He chuckled low, his eyes darkening with greed. “I can tell you dear, or I can show you if you’re not scared. But first, finish your drink.”

She looked at him once with suspicion, but nodded her head and downed the drink in one gulp.

            The old man had to make some preparations. It was lucky for him that he lived above the store, so to speak, and as he helped the groggy girl to the service elevator in the back, not one of the now well-libated girls or women interfered. By the time he had helped her to his couch, she had fallen into a deep sleep. He looked at her sleeping, barely breathing. He almost decided that she should be spared, but he looked at her hands. They were almost translucent, the blue on the veins accentuating them like authentic china. Her fingers were long and supple, and they ended in perfectly groomed fingernails, whose French manicure only accentuated the point of the nail.

            He really had no choice he knew.  Her hands were so perfect, they were a collector’s item, and he was the top collector in the world.  He looked up at his mantle place where he kept the cream of the collection. These he would never sell, no matter how much he was offered.  Her hands would go in the center.

            His preparations were soon completed, and he lugged the still sleeping nymph to the freight elevator that would open into his garage. The crossroads were not far, but there was no need for excess exertion.  Plus her hands may get damaged if he were to accidentally drop her.

So it was as the evening transformed to full night, that the young girl awoke to find herself alone with the old man.  She was sitting in a chair in the middle of the crossroads.  Her hands were laid upon a small board balanced on her lap. Board and hands were lashed to her thighs, making it impossible for her to stand.

            The man carried a pack of mysterious jangly things and eyed her hungrily as she looked up at him.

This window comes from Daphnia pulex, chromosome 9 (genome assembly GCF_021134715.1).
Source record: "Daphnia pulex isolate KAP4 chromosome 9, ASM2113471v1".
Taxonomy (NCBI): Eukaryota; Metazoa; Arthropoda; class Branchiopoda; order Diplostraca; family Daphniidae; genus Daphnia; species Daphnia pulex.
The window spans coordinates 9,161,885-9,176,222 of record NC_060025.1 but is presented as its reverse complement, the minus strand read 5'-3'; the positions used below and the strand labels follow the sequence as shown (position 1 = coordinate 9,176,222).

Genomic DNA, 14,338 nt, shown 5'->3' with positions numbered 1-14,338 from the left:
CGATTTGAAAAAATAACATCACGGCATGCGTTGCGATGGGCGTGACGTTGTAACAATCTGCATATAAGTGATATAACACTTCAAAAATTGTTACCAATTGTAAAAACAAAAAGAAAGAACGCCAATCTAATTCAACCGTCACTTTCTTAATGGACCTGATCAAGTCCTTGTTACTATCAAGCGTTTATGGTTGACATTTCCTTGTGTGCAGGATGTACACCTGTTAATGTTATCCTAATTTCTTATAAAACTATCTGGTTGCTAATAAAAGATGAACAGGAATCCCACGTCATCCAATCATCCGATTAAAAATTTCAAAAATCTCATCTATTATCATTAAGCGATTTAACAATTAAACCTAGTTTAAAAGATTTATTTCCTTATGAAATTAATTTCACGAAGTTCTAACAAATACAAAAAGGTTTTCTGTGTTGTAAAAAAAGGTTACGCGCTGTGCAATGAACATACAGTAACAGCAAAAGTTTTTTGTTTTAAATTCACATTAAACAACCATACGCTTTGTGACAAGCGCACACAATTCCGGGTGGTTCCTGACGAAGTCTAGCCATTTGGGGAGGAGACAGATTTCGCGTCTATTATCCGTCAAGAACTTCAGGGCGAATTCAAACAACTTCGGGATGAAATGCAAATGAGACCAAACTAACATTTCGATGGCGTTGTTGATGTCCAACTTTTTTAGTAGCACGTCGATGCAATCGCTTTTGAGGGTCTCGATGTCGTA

“What are you doing?” She asked as he started removing scalpels and blades from his bag.

            “I am answering your question,” He said, and then as if teaching a freshman philosophy class he took his place in front of her with, of all things, a laser pointer. “Now, my dear”, the old man said pointing the laser to his left. “To the west is a cemetery. It is new and shiny. It is not sacred to anything. No gods receive offerings here, no immortal souls occupy this land.  It is really a travesty,” he continued, “You see, the new mounds of dirt beside freshly dug graves? Do you feel the expectancy of that place?  It is because the ground there is hungry. It has been waiting to feed since the first hole was dug, but those holes will hold caskets of steel that do not decompose. Those worms will go hungry trying to gain nourishment from embalmed flesh and cosmetically reconstructed skin. The beetles will lack entry into eyes, and lips, and buttocks that are plugged, glued and sewn shut before ever leaving the mortuary.

            This then is a cemetery. It is marked by well-manicured lawns not rightly fed by festering flesh, but instead with store-bought manure. It is not being emptied and rejuvenated by the natural rot of man. This is a monument to immaculate non-decay, so much that even the souls are trapped in those steel caskets, and cannot escape to walk the earth or breach the nether.”